Mortgage impound accounts for taxes and insurance

November 07th, 2011

Impound or escrow accounts hold funds deposited with your lender to pay property tax and homeowner's insurance payments. This makes your loan less risky for your lender because it can be sure the that your property will be insured and free of property tax liens. Many homeowners pay into their impound account as part of their monthly mortgage payment. When taxes or insurance premiums are due, the lender simply sends in the required funds from the impound account.

However, depending on when your purchase or refinance mortgage transaction is closing, you may be somewhat stunned at the amount of money your lender needs to collect in the impound account. Use a free online mortgage calculator to estimate your impound costs at closing.

Insurance premiums

The first year's insurance premium plus two months' reserves are generally collected at closing. The lender pays the insurance for the year, and the two-month cushion makes sure there is enough in the account when premiums are due next year.

Property taxes

The amount collected at closing for tax reserves also depends on your first mortgage payment due date and how taxes are collected in your county. Most jurisdictions accept semi-annual or quarterly payments; check with your local property tax authority or lender about your requirements. Keep in mind that when you purchase a home, the seller may have prepaid property taxes; these are prorated and returned to him or her by you.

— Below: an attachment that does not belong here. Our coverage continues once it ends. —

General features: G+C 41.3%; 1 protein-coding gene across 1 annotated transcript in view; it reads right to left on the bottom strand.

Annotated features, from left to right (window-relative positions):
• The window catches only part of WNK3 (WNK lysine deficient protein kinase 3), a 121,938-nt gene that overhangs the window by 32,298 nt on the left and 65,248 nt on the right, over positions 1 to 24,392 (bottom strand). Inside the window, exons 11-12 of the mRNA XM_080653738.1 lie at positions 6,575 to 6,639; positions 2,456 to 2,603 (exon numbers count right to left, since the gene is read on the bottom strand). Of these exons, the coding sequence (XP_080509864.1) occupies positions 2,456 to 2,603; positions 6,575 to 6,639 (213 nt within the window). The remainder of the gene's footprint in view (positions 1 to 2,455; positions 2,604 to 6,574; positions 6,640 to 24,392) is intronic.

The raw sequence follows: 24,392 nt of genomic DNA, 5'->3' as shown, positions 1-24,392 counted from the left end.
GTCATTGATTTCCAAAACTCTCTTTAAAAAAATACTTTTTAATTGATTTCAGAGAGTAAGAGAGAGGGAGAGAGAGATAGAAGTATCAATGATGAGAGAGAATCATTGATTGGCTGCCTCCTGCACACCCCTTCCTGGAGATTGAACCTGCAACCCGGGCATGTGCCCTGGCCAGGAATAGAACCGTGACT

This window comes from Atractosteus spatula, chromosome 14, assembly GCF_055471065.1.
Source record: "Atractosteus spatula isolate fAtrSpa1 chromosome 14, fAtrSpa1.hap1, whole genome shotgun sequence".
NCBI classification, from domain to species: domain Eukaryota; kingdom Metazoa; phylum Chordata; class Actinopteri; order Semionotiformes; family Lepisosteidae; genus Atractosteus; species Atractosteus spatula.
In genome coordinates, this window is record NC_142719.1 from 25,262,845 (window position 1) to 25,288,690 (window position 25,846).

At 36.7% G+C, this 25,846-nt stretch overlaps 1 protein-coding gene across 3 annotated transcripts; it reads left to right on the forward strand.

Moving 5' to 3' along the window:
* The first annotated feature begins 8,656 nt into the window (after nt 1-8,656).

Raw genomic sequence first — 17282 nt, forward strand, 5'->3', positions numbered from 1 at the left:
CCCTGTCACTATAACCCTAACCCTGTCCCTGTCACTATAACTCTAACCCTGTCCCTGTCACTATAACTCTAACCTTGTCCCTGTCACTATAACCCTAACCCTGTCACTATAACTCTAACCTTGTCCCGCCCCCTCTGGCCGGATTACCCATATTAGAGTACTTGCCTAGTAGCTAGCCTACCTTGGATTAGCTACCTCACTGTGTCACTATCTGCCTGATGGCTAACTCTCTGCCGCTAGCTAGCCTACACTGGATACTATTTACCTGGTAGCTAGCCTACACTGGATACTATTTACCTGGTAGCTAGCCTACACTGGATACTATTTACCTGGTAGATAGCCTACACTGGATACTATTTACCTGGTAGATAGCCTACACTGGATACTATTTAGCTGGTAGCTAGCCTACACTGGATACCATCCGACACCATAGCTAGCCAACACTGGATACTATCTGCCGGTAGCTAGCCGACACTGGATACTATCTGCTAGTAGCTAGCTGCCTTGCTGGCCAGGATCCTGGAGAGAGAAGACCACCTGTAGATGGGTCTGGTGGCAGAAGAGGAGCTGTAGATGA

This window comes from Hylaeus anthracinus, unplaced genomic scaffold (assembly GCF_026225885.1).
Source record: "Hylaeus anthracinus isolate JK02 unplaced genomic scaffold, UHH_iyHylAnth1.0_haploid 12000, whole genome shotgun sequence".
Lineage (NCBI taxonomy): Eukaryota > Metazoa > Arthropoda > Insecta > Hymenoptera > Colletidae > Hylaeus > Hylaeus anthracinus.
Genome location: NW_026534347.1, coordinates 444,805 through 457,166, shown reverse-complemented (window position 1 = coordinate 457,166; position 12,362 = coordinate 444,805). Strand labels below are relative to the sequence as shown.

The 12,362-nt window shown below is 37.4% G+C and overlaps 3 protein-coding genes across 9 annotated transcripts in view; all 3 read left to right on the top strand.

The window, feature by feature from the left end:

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Monthly Payment

Additional notes

  • Most lenders charge an additional fee if you elect not to have an impound account, and most don't allow you to opt out unless you have at least 20% home equity or down payment. For FHA and VA mortgages, there is no choice; impounds are simply required.
  • If you have an impound with your current lender and want to refinance, you will likely have to fund a new impound account for taxes and insurance for the new lender and get a refund on any balance held by your current lender (they have to return your money within 30 days).

When using a free online mortgage calculator to calculate closing costs for your purchase or refinance mortgage transaction, note that most of them do not consider impound accounts for taxes and insurance. To be safe in your calculations, add one full year's payment of both taxes and insurance to the funds you think you will need to close.

Posted By :

Dennis is co-owner and broker of record for Stratis Financial in Southern California. With over twenty years experience in the mortgage industry he has helped thousands families purchase homes. His Weekly Rate and Market Update keeps his clients and real estate professionals educated and informed on the mortgage industry and the economy. from Pitzer College and is married with two children.

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